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Definitely Not “Useless”

May 1, 2019

Hiram was a good Bible name.  Hiram was the name of King David’s friend the King of Tyre.  Hiram was the name of the metalsmith who fashioned implements for Solomon’s Temple.  Jesse Grant, in deference to his father-in-law’s suggestion, named his firstborn son Hiram.

Little Hiram’s middle name was Ulysses, not a good Bible name but a strange-sounding Greek name, a name that lent itself to scorn and parody in their frontier community.  Normally, little Hiram would have been able to hide his middle name by using only the initial, but Jesse ensured that would not be possible.  He insisted on calling little Hiram “My Ulysses.”  Little Hiram’s playmates called him “Useless.”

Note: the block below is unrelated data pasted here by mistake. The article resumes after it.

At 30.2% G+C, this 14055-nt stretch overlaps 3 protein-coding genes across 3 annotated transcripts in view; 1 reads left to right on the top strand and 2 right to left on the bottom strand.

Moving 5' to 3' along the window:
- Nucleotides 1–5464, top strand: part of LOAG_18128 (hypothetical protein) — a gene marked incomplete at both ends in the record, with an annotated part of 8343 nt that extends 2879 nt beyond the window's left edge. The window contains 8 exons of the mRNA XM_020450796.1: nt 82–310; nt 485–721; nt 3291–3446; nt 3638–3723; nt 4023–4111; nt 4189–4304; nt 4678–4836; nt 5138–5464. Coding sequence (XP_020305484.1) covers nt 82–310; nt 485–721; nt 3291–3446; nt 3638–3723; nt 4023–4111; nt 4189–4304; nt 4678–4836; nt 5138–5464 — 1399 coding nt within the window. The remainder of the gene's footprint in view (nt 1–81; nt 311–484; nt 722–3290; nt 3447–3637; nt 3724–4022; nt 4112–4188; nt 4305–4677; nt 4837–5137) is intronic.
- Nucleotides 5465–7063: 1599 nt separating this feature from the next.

Ulysses came to accept his father’s convention.  Besides, he didn’t want his monogram to be H.U.G.  That would be worse than being called “Useless Grant.”

When Ulysses went to West Point, he started signing his name “Ulysses H. Grant” or “U.H. Grant,” but his monogram became, through a clerical error, U.S.G.  The Congressman who had arranged his appointment mistakenly thought his name was Ulysses Simpson Grant.  Simpson was Ulysses’s mother’s maiden name.  It was also the first name of one of his brothers.

His fellow cadets nicknamed him Uncle Sam Grant.  This soon became shortened to Sam.

During the early part of the Civil War yet another nickname would emerge: Unconditional Surrender Grant.

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